Company Calculates How Much Money You Need to Make to Buy a Home in Phoenix
Good news: By one measure, you need to make only about $33,000 a year to buy an average home in Phoenix.
Bad news: In reality, you're probably going to need a lot more than that.
-ASU Research: Millennials Not Buying Houses in Phoenix Area
HSH, a company that does mortgage research, tried to figure out what kind of salary you'd need to buy a house at the median home price in some of America's largest cities.
In Cleveland, they figure you'll need to make less than $20,000 to buy an average home. In San Francisco, you'd need more than $115,000 a year.
Phoenix was around the middle, with the company suggesting you need an annual salary of $32,811.94 to afford a median-priced home, at $192,700.
Now, for the caveats.
First, this is after-tax income. Assuming you're single, don't have any dependents, and no exemptions, that means your salary would actually have to be around $42,000 a year, before taxes.
Second, this measure assumes you make a down payment of 20 percent on this home (because people making $42,000 a year usually have more than $38,000 in cash, right?).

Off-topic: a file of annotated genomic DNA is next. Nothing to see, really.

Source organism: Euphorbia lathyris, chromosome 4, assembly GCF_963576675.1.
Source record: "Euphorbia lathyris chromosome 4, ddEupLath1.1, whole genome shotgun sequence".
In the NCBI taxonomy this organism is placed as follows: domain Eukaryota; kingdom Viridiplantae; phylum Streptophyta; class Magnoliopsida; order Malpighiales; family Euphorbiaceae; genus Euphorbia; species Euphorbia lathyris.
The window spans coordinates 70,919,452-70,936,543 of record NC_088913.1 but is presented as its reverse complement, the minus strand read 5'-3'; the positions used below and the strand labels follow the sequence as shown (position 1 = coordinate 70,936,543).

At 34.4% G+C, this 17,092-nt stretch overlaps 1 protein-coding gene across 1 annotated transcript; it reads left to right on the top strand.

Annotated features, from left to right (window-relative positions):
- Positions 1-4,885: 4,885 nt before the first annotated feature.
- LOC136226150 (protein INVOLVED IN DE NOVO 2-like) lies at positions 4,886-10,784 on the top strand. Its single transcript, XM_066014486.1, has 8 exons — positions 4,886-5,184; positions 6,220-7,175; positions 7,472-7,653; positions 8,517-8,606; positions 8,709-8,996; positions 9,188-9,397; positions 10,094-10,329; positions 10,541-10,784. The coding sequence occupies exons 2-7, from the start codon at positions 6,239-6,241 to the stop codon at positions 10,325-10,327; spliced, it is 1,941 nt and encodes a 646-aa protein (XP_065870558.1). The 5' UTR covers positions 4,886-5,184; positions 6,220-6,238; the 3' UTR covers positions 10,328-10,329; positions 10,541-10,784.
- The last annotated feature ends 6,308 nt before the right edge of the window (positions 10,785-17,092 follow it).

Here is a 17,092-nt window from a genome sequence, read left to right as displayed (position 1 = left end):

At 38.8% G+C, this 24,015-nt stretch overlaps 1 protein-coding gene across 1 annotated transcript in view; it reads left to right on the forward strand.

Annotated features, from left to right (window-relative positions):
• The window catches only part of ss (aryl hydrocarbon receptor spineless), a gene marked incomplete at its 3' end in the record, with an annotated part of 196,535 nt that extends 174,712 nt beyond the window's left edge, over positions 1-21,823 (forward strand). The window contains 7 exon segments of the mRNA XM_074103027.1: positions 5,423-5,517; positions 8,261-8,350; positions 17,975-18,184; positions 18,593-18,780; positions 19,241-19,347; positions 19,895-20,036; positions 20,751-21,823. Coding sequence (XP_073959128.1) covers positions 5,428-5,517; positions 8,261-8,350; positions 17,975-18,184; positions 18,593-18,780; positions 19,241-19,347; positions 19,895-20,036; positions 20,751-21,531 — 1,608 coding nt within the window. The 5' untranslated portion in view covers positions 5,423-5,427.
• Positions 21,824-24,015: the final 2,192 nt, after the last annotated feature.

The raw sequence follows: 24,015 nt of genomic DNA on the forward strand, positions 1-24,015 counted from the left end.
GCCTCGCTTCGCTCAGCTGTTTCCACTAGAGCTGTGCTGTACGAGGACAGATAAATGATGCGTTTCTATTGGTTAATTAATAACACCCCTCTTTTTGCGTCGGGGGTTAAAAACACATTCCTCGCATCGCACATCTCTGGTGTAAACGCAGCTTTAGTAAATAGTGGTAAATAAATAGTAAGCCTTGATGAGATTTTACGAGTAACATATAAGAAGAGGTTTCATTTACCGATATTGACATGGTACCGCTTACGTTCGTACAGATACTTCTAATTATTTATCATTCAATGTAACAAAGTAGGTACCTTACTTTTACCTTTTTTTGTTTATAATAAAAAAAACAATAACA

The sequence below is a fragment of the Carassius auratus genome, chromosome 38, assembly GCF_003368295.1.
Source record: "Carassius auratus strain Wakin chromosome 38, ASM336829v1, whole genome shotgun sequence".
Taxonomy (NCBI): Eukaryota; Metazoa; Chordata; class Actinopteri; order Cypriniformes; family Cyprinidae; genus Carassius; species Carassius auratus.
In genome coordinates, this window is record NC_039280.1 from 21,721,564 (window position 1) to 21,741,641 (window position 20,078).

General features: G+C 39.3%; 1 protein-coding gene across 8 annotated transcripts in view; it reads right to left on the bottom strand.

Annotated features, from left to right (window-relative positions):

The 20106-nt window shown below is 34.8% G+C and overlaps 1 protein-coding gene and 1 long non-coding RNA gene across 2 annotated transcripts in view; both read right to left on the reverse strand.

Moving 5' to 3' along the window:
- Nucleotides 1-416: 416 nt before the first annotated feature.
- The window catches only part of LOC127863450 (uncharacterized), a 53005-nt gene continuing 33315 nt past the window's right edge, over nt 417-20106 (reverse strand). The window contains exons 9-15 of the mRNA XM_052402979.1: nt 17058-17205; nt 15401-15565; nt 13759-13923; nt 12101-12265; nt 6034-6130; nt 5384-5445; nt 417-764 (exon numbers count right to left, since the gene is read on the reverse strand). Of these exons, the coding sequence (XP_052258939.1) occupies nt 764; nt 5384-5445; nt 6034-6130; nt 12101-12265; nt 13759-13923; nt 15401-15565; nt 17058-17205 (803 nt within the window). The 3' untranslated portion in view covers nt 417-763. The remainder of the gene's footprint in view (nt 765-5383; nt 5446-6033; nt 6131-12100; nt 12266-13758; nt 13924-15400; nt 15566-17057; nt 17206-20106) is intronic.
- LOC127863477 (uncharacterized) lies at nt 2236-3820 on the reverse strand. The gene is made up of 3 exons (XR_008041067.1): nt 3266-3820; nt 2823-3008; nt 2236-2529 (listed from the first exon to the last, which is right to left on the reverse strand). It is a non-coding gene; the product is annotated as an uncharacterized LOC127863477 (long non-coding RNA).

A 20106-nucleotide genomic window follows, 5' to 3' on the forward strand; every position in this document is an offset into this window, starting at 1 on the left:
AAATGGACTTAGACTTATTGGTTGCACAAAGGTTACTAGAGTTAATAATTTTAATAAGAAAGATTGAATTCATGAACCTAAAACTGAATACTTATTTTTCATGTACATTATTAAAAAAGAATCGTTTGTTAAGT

And then there's the last caveat from HSH:
There is no doubt that your income will need to be much higher, possibly even double or triple this level, to cover the needed taxes, insurance, and other expenses to live in the home, plus the down payment and any other debts you might have. Since those are highly variable, down to even the individual property level and personal choice, there is no adequate way to factor for them.
So if you make about $33,000 after taxes, you might be able to buy an average house in Phoenix.
As of a couple years ago, the median household income in Phoenix (pre-tax) was about $44,000. The home ownership rate in Phoenix from 2008 to 2012 was a little shy of 57 percent, so it certainly seems reasonable that a home can be purchased with about $33,000 in take-home pay.
Click here to check out the information on all the 25 cities HSH evaluated.
Got a tip? Send it to: Matthew Hendley.
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